MARTINE SYMS — I want it to. I believe it can. Right now, everything is very conservative, especially the art world. We lost the fucking culture war. You have to be able to make art about anything. Of course, you remain accountable to it, but it should be the place where everything is on the table. I feel right now that people hate the representation of atrocity more than they hate the actual atrocities. I have experienced well-meaning white people decrying a work of art for being “racist.” Meanwhile, they don’t say shit while they observe actual fucking racism on a goddamn daily basis. It drives me insane.

MAURIZIO CATTELAN AND MARTA PAPINI — If not in the museum or galleries, where is the avant-garde today?
MARTINE SYMS — Do people still say “avant-garde”? Is that still a thing? Whatever it is, it is 100% not in the museum or gallery and never has been. I’ve been thinking a lot about the underground lately. That’s my preferred term. I think the economic climate is killing it softly, but that drum machine will never die, man. I’m trying to think how I find the “underground” when I travel. My first stop is usually the swap meet.

MAURIZIO CATTELAN AND MARTA PAPINI — What is the worst compliment you’ve gotten about your work?
MARTINE SYMS — It irks me when people say my work is “powerful.” It feels like a code word.

MARTINE SYMS, FACT & TROUBLE, 2016 EXHIBITION, PHOTO MARK BLOWER

MAURIZIO CATTELAN AND MARTA PAPINI — And the best critique?
MARTINE SYMS — A friend said my show looked like it was done by six different people.

MAURIZIO CATTELAN AND MARTA PAPINI — Are you still able to waste your time?
MARTINE SYMS — Yes. I will never stop wasting my time. I’m very protective of my time: burning incense, reading, napping, opening the fridge and cabinets 12 million times, bullshitting with my friends, lurking and fucking around on the Internet, listening to tunes, watching TV, strolling the block, smurfing the neighborhood, going to the movies, staring out my window, driving aimlessly, and most importantly, singing in the tub.

MAURIZIO CATTELAN AND MARTA PAPINI — A forecast: will your work remain in history?
MARTINE SYMS — Yes. I’m in it for the long haul.

MARTINE SYMS THE QUEEN’S ENGLISH, 2014 EXHIBITION AND READING ROOM INSTALLATION VIEW

MAURIZIO CATTELAN AND MARTA PAPINI — Did you already make your masterpiece?
MARTINE SYMS — Do you only get one masterpiece? I’ve been listening to The Miseducation of Lauryn Hill a lot lately. She created a fucking masterpiece, and it still wasn’t enough. I’m focused on creating the conditions that will let me keep making work for as long as I can. I’ll only be able to parse it out in retrospect. I have made some things that I like. That’s enough for me.

MAURIZIO CATTELAN AND MARTA PAPINI — Do you ever consider the audience’s reactions?
MARTINE SYMS — I always think about audience reaction. I can control it. I can engender a response. I can move them — physically and emotionally. Why wouldn’t I think about what I’d like them to do? It seems like a key characteristic of the work, similar to how you’d approach the frame or the wall. I don’t care whether or not they’re going to approve.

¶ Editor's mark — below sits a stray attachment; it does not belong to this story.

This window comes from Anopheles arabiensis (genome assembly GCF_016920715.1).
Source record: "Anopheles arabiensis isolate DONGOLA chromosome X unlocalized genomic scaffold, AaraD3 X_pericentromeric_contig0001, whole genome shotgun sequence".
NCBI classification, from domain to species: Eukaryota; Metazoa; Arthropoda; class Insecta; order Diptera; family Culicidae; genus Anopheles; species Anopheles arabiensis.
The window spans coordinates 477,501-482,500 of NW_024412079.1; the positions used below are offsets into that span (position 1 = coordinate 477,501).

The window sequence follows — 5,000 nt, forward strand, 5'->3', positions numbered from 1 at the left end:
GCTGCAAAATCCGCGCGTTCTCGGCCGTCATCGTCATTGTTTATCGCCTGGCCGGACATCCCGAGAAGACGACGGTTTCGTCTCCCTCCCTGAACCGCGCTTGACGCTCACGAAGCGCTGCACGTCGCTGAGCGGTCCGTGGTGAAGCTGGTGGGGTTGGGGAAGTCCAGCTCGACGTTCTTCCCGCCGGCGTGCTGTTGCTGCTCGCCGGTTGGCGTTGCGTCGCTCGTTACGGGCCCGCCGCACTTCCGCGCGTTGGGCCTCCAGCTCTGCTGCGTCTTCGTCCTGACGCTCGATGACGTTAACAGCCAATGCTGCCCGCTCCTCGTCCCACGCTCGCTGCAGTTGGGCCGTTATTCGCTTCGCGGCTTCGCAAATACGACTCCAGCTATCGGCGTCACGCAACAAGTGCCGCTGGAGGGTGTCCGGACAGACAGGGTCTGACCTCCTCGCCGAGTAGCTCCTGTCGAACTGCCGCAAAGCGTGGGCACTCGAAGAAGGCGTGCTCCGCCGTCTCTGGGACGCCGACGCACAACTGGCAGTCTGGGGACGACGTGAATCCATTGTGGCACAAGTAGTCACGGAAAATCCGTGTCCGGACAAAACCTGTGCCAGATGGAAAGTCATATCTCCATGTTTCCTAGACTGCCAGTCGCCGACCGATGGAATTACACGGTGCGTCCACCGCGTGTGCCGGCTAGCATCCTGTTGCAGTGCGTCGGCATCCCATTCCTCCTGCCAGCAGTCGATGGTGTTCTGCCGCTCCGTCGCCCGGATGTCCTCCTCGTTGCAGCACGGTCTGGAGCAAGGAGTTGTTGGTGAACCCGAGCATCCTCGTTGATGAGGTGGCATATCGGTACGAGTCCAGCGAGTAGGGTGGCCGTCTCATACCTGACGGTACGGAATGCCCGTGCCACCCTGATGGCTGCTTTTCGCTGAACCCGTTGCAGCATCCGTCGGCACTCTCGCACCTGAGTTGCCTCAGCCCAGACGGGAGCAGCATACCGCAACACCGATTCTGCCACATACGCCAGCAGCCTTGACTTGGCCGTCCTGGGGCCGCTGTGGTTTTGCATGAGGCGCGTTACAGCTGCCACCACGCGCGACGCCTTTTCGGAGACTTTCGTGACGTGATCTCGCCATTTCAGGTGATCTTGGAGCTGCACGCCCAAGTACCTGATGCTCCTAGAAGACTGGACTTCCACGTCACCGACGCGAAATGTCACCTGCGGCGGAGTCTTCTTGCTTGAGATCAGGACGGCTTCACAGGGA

MAURIZIO CATTELAN AND MARTA PAPINI — Can you imagine a world without art?
MARTINE SYMS — I can. I start to imagine a future-primitive dystopian narrative with a mind-controlling, evil-corp president.

MAURIZIO CATTELAN AND MARTA PAPINI — How do you think your career will end?
MARTINE SYMS — The word “career” is throwing me off. I don’t know if being an artist is my occupation, exactly. I did start writing it on my tax forms, which felt significant. I’d stated “graphic designer” as my occupation for the past decade. If money were no issue, I could see myself becoming a hermit. That would probably end my career.

MAURIZIO CATTELAN AND MARTA PAPINI — And how would you like your life to end?
MARTINE SYMS — I’d like my life to end in a blaze of glory. Police chase. Thelma & Louise style. Looking into the eyes of my partner in crime and squeezing her hand as we leap into our next life.

MAURIZIO CATTELAN AND MARTA PAPINI — Tell us an LA story that occurred to you.
MARTINE SYMS — You mean, like, noir? I live in an Art Deco apartment building across the street from a country club. It used to be a hotel. There are five identical floors, with 18 units each. The apartments are studios or one-bedrooms, and have a single-occupancy restriction. Over the past few months, I’ve become very invested in one of my neighbors — we’ll call him Charles. Charles lives kitty-corner from me, and we run into each other every day at the same time. He takes the elevator with his dog, Polly. I take the stairs. I stopped seeing Charles in the corridor, but I could still hear Polly’s heavy breathing when I passed his door. Near Valentine’s Day, there was a small heart placed at his doorstep. The following week, a man wearing a fedora emerged from Charles’s apartment with Polly in tow. Charles would NEVER wear a fedora. I ran over to him and spat, “Where’s Charles?” The man smiled slowly. “Charles is taking a little vacation,” he said. He tugged on Polly’s leash, and they walked away.

END

 

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Los Angeles issue #30